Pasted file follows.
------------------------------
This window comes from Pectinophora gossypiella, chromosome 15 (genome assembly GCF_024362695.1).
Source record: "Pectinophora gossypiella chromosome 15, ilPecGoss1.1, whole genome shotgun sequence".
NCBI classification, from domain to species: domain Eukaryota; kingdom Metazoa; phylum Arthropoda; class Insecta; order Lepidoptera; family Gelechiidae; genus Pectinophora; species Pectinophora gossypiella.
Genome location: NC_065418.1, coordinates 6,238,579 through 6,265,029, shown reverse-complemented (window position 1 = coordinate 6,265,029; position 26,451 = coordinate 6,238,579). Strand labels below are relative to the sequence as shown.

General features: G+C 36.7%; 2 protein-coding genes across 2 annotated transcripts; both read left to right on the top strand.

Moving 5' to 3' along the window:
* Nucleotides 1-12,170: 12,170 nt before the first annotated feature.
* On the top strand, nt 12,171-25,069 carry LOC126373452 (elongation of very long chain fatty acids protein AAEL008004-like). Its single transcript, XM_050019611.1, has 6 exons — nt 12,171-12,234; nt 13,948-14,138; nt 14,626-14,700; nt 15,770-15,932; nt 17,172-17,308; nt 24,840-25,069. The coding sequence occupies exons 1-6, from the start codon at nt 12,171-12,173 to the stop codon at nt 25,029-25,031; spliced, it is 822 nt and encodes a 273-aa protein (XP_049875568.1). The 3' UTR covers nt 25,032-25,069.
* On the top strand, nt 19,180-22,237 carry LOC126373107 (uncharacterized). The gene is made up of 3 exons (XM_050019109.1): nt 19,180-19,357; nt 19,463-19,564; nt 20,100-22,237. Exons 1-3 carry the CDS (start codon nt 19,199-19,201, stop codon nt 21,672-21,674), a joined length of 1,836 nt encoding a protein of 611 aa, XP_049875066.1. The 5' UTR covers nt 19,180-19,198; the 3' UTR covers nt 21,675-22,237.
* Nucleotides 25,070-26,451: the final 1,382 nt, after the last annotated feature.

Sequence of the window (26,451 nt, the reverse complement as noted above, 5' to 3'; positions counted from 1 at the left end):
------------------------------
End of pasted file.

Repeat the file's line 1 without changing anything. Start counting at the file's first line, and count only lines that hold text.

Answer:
This window comes from Pectinophora gossypiella, chromosome 15 (genome assembly GCF_024362695.1).